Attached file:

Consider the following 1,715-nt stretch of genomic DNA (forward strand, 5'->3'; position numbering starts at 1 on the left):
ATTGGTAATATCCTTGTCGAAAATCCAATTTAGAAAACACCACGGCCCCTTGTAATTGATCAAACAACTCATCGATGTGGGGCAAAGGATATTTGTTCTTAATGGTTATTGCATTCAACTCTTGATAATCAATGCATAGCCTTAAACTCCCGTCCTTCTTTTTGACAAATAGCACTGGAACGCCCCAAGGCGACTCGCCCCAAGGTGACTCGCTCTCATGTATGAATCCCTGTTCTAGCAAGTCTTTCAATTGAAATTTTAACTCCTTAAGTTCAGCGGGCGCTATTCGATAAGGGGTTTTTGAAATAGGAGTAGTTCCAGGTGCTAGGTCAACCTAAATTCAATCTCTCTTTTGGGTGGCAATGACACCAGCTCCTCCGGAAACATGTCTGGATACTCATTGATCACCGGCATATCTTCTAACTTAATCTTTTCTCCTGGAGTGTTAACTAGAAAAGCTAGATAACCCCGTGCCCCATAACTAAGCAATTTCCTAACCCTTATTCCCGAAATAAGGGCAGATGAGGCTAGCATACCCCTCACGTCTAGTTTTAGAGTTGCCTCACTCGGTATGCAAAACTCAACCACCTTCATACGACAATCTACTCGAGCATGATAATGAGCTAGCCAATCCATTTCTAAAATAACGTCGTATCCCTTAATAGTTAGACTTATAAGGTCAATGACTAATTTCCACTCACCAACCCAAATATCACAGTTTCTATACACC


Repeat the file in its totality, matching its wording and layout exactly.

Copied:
Consider the following 1,715-nt stretch of genomic DNA (forward strand, 5'->3'; position numbering starts at 1 on the left):
ATTGGTAATATCCTTGTCGAAAATCCAATTTAGAAAACACCACGGCCCCTTGTAATTGATCAAACAACTCATCGATGTGGGGCAAAGGATATTTGTTCTTAATGGTTATTGCATTCAACTCTTGATAATCAATGCATAGCCTTAAACTCCCGTCCTTCTTTTTGACAAATAGCACTGGAACGCCCCAAGGCGACTCGCCCCAAGGTGACTCGCTCTCATGTATGAATCCCTGTTCTAGCAAGTCTTTCAATTGAAATTTTAACTCCTTAAGTTCAGCGGGCGCTATTCGATAAGGGGTTTTTGAAATAGGAGTAGTTCCAGGTGCTAGGTCAACCTAAATTCAATCTCTCTTTTGGGTGGCAATGACACCAGCTCCTCCGGAAACATGTCTGGATACTCATTGATCACCGGCATATCTTCTAACTTAATCTTTTCTCCTGGAGTGTTAACTAGAAAAGCTAGATAACCCCGTGCCCCATAACTAAGCAATTTCCTAACCCTTATTCCCGAAATAAGGGCAGATGAGGCTAGCATACCCCTCACGTCTAGTTTTAGAGTTGCCTCACTCGGTATGCAAAACTCAACCACCTTCATACGACAATCTACTCGAGCATGATAATGAGCTAGCCAATCCATTTCTAAAATAACGTCGTATCCCTTAATAGTTAGACTTATAAGGTCAATGACTAATTTCCACTCACCAACCCAAATATCACAGTTTCTATACACC